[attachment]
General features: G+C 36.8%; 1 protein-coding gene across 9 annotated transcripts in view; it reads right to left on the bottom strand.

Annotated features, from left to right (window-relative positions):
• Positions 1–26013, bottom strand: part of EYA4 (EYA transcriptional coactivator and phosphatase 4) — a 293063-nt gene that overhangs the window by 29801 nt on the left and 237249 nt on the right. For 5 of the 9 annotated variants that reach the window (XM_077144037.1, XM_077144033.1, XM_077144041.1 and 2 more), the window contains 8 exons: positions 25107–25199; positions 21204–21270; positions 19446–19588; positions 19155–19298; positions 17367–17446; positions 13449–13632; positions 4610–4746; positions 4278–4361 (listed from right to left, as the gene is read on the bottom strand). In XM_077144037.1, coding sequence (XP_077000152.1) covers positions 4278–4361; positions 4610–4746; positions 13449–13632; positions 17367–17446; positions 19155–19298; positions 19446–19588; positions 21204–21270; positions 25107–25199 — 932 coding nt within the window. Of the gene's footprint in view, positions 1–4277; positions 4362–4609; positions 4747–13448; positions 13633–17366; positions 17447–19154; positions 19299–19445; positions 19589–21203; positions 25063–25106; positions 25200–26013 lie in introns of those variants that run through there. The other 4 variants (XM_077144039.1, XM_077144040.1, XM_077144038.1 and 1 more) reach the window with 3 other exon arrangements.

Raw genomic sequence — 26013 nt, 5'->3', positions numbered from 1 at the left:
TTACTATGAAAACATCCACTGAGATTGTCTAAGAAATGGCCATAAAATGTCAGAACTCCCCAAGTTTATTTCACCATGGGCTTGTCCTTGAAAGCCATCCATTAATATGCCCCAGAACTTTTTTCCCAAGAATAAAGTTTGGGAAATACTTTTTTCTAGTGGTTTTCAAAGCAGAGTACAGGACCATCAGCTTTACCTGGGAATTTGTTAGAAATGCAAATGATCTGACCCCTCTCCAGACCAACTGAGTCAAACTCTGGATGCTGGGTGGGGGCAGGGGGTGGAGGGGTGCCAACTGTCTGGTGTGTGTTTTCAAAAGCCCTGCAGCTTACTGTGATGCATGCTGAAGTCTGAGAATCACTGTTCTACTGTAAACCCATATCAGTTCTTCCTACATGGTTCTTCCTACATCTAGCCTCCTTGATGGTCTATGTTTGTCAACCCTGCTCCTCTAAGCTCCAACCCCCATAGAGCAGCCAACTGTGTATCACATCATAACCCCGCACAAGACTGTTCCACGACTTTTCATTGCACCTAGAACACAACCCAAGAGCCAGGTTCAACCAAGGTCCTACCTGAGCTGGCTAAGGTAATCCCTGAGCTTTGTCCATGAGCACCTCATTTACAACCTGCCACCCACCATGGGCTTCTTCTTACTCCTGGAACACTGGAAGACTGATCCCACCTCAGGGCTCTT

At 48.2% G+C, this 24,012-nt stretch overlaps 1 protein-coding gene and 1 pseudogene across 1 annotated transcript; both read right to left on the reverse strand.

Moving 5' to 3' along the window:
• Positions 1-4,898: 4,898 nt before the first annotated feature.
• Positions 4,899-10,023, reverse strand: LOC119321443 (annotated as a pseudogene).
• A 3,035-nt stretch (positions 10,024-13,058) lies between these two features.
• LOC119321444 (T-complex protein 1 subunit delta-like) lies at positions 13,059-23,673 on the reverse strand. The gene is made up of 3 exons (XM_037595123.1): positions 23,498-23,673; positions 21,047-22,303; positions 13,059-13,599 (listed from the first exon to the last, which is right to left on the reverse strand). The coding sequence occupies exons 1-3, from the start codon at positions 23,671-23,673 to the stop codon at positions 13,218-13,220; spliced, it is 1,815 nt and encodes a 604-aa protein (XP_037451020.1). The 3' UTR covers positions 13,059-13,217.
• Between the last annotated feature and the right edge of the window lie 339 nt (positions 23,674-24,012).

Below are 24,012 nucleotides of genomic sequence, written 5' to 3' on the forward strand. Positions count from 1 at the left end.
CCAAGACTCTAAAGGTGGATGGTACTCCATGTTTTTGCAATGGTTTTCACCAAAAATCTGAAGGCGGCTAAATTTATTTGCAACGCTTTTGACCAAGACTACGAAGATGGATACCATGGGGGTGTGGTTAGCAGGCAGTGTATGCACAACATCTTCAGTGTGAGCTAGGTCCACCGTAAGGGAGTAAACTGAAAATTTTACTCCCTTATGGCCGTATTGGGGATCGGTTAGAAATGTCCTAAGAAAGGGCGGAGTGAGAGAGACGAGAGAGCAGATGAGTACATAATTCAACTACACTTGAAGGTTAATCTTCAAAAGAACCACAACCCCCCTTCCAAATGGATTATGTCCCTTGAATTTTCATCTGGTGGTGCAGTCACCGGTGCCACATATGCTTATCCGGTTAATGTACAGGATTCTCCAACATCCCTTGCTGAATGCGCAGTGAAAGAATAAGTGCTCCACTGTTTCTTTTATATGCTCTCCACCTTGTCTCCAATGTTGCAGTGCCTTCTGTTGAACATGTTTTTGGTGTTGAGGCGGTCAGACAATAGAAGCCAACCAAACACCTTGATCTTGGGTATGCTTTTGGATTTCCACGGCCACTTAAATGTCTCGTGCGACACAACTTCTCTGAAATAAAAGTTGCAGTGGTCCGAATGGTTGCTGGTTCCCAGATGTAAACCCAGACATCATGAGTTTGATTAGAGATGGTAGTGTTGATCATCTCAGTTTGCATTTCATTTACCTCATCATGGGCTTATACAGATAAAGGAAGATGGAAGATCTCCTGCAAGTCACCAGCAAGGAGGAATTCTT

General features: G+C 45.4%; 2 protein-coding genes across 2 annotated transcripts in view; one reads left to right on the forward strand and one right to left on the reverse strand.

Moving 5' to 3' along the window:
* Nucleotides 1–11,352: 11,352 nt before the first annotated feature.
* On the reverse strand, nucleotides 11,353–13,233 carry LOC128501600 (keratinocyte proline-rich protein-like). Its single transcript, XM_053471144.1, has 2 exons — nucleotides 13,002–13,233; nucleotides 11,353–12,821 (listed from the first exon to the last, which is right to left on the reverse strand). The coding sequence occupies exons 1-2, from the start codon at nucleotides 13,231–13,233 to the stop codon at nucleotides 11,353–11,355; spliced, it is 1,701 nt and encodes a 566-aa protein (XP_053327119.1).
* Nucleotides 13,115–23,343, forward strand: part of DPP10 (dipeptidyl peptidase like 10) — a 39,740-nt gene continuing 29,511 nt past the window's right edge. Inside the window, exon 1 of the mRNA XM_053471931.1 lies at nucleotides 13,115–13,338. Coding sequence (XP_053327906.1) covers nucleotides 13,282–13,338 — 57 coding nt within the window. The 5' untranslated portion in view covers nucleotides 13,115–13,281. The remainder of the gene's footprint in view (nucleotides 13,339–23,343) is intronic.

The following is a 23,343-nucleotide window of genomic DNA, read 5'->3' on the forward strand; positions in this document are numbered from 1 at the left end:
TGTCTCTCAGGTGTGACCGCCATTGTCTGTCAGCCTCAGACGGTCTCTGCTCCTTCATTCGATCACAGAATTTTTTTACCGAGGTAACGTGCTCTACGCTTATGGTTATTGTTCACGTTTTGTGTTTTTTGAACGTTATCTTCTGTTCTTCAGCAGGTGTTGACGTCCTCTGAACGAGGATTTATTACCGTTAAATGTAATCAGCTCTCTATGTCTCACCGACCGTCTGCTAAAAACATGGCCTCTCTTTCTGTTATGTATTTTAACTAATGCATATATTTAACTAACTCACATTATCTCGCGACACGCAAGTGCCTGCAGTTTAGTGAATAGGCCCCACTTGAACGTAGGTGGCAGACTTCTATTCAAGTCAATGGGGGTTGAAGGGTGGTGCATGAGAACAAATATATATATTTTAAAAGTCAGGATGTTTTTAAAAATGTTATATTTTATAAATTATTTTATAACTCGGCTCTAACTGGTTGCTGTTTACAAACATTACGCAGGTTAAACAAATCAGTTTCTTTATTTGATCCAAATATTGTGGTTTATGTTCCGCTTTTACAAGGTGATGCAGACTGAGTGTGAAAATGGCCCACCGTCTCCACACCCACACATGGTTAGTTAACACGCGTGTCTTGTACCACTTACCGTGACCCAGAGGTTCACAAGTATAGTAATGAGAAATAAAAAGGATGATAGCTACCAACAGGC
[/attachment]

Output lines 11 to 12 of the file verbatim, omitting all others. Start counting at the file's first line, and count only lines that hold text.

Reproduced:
• LOC119321444 (T-complex protein 1 subunit delta-like) lies at positions 13,059-23,673 on the reverse strand. The gene is made up of 3 exons (XM_037595123.1): positions 23,498-23,673; positions 21,047-22,303; positions 13,059-13,599 (listed from the first exon to the last, which is right to left on the reverse strand). The coding sequence occupies exons 1-3, from the start codon at positions 23,671-23,673 to the stop codon at positions 13,218-13,220; spliced, it is 1,815 nt and encodes a 604-aa protein (XP_037451020.1). The 3' UTR covers positions 13,059-13,217.
• Between the last annotated feature and the right edge of the window lie 339 nt (positions 23,674-24,012).